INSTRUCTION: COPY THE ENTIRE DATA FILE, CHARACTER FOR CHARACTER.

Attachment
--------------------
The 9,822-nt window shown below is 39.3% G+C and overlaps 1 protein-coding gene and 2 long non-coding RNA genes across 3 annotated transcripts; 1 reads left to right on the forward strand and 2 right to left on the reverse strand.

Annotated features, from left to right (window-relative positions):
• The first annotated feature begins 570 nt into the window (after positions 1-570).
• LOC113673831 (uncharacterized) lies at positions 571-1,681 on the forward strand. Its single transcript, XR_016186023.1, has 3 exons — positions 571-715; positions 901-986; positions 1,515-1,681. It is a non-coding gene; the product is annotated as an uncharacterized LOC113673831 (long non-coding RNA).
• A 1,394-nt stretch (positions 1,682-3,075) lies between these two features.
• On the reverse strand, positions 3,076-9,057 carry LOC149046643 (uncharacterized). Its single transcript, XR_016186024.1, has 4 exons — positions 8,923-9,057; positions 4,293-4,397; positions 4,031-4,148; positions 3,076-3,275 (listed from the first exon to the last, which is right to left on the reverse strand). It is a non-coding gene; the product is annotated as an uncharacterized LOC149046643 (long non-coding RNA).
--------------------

The 9,822-nt window shown below is 39.3% G+C and overlaps 1 protein-coding gene and 2 long non-coding RNA genes across 3 annotated transcripts; 1 reads left to right on the forward strand and 2 right to left on the reverse strand.

Annotated features, from left to right (window-relative positions):
• The first annotated feature begins 570 nt into the window (after positions 1-570).
• LOC113673831 (uncharacterized) lies at positions 571-1,681 on the forward strand. Its single transcript, XR_016186023.1, has 3 exons — positions 571-715; positions 901-986; positions 1,515-1,681. It is a non-coding gene; the product is annotated as an uncharacterized LOC113673831 (long non-coding RNA).
• A 1,394-nt stretch (positions 1,682-3,075) lies between these two features.
• On the reverse strand, positions 3,076-9,057 carry LOC149046643 (uncharacterized). Its single transcript, XR_016186024.1, has 4 exons — positions 8,923-9,057; positions 4,293-4,397; positions 4,031-4,148; positions 3,076-3,275 (listed from the first exon to the last, which is right to left on the reverse strand). It is a non-coding gene; the product is annotated as an uncharacterized LOC149046643 (long non-coding RNA).